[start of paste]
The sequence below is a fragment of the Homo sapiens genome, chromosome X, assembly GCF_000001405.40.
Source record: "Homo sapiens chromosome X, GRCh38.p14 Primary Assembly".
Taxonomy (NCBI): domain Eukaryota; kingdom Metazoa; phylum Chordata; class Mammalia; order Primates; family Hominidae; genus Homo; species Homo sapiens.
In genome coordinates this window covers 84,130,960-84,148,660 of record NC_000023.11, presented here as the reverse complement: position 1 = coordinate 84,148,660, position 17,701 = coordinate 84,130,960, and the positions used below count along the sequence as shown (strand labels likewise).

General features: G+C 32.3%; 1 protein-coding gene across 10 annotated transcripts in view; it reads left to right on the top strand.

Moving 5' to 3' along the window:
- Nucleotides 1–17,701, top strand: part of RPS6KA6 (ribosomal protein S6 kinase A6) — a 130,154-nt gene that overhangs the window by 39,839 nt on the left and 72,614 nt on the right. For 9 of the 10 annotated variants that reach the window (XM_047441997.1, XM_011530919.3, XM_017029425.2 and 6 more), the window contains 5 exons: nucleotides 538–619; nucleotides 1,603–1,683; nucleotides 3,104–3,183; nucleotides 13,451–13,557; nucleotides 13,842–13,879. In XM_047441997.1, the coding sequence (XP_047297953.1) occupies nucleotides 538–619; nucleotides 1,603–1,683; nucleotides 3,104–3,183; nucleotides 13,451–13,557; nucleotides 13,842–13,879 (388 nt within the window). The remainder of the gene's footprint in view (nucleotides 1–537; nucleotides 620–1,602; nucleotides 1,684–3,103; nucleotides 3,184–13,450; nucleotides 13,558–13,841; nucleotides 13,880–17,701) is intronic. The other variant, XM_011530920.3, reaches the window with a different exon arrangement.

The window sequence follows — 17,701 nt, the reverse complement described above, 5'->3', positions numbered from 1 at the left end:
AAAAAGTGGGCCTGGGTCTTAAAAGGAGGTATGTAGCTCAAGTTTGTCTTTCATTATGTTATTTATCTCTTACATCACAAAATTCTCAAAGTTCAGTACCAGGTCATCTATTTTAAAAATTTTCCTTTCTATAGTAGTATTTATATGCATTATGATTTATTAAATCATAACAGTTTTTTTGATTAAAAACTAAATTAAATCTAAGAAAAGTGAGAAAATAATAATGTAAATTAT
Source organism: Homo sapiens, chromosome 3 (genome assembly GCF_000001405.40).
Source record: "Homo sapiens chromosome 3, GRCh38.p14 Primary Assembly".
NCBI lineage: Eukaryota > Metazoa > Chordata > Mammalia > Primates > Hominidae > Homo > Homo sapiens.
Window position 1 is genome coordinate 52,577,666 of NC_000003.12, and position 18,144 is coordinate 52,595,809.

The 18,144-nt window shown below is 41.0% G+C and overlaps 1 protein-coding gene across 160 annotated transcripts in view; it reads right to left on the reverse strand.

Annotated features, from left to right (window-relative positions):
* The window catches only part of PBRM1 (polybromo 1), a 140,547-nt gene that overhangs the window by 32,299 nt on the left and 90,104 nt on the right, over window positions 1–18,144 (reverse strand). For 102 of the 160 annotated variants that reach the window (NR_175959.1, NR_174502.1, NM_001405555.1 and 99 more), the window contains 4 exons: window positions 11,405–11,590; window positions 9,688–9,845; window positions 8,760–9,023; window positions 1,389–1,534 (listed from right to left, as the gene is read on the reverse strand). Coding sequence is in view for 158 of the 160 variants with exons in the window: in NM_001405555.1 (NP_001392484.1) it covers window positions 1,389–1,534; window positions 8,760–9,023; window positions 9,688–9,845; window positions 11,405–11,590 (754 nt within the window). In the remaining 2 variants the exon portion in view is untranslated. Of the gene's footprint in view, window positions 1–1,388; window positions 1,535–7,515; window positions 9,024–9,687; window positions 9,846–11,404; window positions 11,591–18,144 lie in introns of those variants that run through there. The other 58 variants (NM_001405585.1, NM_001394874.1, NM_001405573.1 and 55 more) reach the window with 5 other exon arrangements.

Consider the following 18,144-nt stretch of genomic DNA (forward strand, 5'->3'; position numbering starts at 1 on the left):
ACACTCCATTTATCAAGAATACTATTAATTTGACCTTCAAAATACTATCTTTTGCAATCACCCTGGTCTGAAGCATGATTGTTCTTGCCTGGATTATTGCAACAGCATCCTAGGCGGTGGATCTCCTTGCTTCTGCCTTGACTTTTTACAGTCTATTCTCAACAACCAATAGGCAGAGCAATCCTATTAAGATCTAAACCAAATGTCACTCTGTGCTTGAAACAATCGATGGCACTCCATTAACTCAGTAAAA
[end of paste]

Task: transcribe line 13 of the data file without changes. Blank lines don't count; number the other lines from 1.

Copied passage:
Window position 1 is genome coordinate 52,577,666 of NC_000003.12, and position 18,144 is coordinate 52,595,809.